Theodore Roosevelt > New York > Page 40
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Theodore Roosevelt (1858–1919).  New York.  1906.

Page 40
 
a burgher was slain in the streets of the town by a party of red warriors. There were even one or two ferocious local uprisings. By a mixture of tact and firmness, however, Stuyvesant kept the savages under partial control, checked the brutal and outrage-loving portion of his own people, and prevented any important or far-reaching out-break. Yet he found it necessary to organize more than one campaign against the red men; and these, though barren of exciting incident, were invariably successful, thanks to his indomitable energy. By the exercise of similar qualities, he also kept the ever-encroaching New Englanders at bay; while in 1655 he finished the long bickerings with the Swedes at the mouth of the Delaware by marching a large force thither, capturing their forts, and definitely taking possession of the country,—thereby putting an end to all chance for the establishment of a Scandinavian State on American soil. Once the New Englanders on Long Island began to plan a revolt; but he promptly seized their ringleaders,—including the Indian fighter, Underhill,—fined, imprisoned, or banished them, and secured temporary tranquillity.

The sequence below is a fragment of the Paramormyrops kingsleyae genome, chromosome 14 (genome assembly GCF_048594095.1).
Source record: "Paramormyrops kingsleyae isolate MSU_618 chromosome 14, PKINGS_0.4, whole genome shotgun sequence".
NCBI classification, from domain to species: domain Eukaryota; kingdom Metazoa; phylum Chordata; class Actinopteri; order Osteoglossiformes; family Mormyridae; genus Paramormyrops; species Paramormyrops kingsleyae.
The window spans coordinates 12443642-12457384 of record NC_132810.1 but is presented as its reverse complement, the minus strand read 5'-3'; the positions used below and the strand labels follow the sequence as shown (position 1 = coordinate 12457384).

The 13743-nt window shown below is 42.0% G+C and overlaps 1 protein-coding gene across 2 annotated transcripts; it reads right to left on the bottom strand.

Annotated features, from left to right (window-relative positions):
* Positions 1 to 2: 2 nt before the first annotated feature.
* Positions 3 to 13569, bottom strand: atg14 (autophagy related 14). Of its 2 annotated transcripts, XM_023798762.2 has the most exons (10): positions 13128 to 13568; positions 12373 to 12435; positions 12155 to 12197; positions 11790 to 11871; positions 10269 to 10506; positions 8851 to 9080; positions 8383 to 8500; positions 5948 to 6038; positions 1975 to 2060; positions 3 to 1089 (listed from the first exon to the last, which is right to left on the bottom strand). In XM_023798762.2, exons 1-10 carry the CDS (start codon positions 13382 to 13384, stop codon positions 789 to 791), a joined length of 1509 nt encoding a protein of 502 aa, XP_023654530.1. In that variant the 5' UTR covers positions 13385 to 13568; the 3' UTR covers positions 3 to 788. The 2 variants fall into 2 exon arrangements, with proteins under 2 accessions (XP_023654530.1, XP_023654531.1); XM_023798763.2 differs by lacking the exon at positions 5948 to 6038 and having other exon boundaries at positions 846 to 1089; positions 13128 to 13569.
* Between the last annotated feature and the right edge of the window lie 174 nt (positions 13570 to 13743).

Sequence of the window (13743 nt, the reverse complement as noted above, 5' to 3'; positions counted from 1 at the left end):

From the outset, Stuyvesant's imperious nature kept him embroiled with the colonists. In some respects this was well for the commonwealth, for in this way he finally curbed the feudal insolence of the patroons, after nearly coming to a civil war

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